L.I. Teen Talks About His Bear Attack "Nightmare"

By Pei-Sze Cheng
|  Thursday, Jul 28, 2011  |  Updated 8:25 AM EDT
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Pei-Sze Cheng reports.

Pei-Sze Cheng reports.

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Teens Attacked by Bear: "Terrifying" Experience

Two of the local teens who were part of a group attacked by a bear in Alaska Saturday are speaking out. As they tell their harrowing tale, one of their friends -- another area teen -- remains in serious condition.
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Sam Melman is relieved to be back at his Long Island, home with his parents. The 17-year-old was at the end of a 30-day trek into the Alaskan wilderness when he and six other teens found themselves face to face with a bear and her cub.

"Two things went on in my head," Melman told NBC New York. "First I thought, 'This must be a nightmare. I'm going to wake up and this is all going to end.'"

"The second thing was helplessness," he added. "There isn't much you can do when your friends are being attacked by a bear."

Melman was far enough away from the grizzly bear that he was able to run up a hill for safety, but his friends were not so lucky

Sam Gottsegen of Denver is still in a hospital in Anchorage, Alaska, recovering from this bear attack. Gottsegen and Josh Berg, of New City, N.Y., were closest to the bear and the most severely hurt.

"I can remember the moment when it bit down on my head," said Gottsegen.  "I kept saying I'm going to die, I'm going to die, I'm going to die."

Gottsegen suffered bite wounds, broken ribs and a punctured lung. The other teens in the group helped apply First Aid until rescuers arrived, and that might have saved him.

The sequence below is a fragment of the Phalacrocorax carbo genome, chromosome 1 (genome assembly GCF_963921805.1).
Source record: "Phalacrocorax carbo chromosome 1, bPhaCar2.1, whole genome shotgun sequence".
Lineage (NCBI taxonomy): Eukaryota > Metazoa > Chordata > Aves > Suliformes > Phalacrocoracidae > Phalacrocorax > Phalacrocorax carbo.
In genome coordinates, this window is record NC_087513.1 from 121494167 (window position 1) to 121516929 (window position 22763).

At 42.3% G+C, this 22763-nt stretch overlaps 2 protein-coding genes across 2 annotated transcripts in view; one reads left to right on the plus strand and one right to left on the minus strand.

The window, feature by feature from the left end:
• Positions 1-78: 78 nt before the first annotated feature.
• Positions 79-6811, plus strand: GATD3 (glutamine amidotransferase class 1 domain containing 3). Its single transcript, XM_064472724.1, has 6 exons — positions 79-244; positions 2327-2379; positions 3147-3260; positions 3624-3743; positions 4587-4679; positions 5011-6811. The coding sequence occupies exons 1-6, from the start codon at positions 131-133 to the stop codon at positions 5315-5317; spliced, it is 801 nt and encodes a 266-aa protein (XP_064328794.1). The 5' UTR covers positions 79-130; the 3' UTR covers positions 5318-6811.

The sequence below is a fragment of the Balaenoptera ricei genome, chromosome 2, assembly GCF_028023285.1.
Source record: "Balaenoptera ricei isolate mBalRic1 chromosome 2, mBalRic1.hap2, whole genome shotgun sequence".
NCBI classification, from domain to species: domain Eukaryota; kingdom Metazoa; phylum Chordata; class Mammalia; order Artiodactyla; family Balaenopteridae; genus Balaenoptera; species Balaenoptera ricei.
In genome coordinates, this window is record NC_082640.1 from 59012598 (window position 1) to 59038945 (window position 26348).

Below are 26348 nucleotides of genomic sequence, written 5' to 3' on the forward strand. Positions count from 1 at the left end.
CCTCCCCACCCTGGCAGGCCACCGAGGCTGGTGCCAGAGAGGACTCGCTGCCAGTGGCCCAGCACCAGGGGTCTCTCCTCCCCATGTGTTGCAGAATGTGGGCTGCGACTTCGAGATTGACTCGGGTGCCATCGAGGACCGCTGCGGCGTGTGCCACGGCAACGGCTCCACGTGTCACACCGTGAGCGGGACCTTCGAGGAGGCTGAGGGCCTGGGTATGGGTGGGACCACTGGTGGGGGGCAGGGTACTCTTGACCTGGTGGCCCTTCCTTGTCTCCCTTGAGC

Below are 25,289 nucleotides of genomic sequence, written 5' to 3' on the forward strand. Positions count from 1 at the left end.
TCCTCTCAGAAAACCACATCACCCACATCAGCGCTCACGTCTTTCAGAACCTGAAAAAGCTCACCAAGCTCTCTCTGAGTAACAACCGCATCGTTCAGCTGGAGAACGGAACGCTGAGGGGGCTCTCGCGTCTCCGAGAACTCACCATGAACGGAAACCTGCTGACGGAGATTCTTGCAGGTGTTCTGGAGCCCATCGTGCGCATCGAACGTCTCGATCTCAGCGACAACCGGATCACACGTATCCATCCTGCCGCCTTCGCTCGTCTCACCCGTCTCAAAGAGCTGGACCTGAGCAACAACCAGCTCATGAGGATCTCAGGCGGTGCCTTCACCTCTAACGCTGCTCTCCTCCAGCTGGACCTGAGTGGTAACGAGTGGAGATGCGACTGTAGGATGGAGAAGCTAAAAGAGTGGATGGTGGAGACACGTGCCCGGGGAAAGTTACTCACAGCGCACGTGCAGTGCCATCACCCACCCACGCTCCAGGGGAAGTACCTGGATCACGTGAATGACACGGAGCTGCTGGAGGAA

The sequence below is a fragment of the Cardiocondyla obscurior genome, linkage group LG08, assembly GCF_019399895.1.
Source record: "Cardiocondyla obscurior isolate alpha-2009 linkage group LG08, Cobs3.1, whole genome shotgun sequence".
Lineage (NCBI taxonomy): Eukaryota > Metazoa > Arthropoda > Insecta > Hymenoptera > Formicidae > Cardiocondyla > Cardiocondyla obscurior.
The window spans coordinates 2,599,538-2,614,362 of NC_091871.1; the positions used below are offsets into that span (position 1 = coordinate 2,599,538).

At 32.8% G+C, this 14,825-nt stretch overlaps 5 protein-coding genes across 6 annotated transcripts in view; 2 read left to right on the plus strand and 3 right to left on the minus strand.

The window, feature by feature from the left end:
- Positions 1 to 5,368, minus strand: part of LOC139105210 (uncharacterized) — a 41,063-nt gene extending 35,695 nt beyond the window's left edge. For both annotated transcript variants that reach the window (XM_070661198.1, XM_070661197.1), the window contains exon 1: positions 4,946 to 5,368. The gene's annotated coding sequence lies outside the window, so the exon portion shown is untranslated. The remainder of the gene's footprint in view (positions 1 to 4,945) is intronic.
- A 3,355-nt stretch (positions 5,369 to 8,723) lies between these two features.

Melman, who was trained in First Aid because of his volunteer work at a hospital, was able to help stabilize both teens.

"We used plastic and tape to help stop the bleeding, and then we checked for vitals, and made sure they did not have any brain damage," he said.

A rescue beacon was set off, and seven hours later, a helicopter finally came to their rescue.

"The annoying hum of that helicopter was the most welcome sound I've ever heard, " joked Melman.

Gottsegen is on the mend, and Berg has been upgraded to fair condition.  While the teens live in different parts of the country, they believe this near-death experience will bond them forever. 

Sam Boas of Westport, Conn. was able to walk away from this incident unharmed.

"I think we're more than really good friends, we've been through something that I don't think anybody can say they've been through, we have a connection that goes beyond words," he said.

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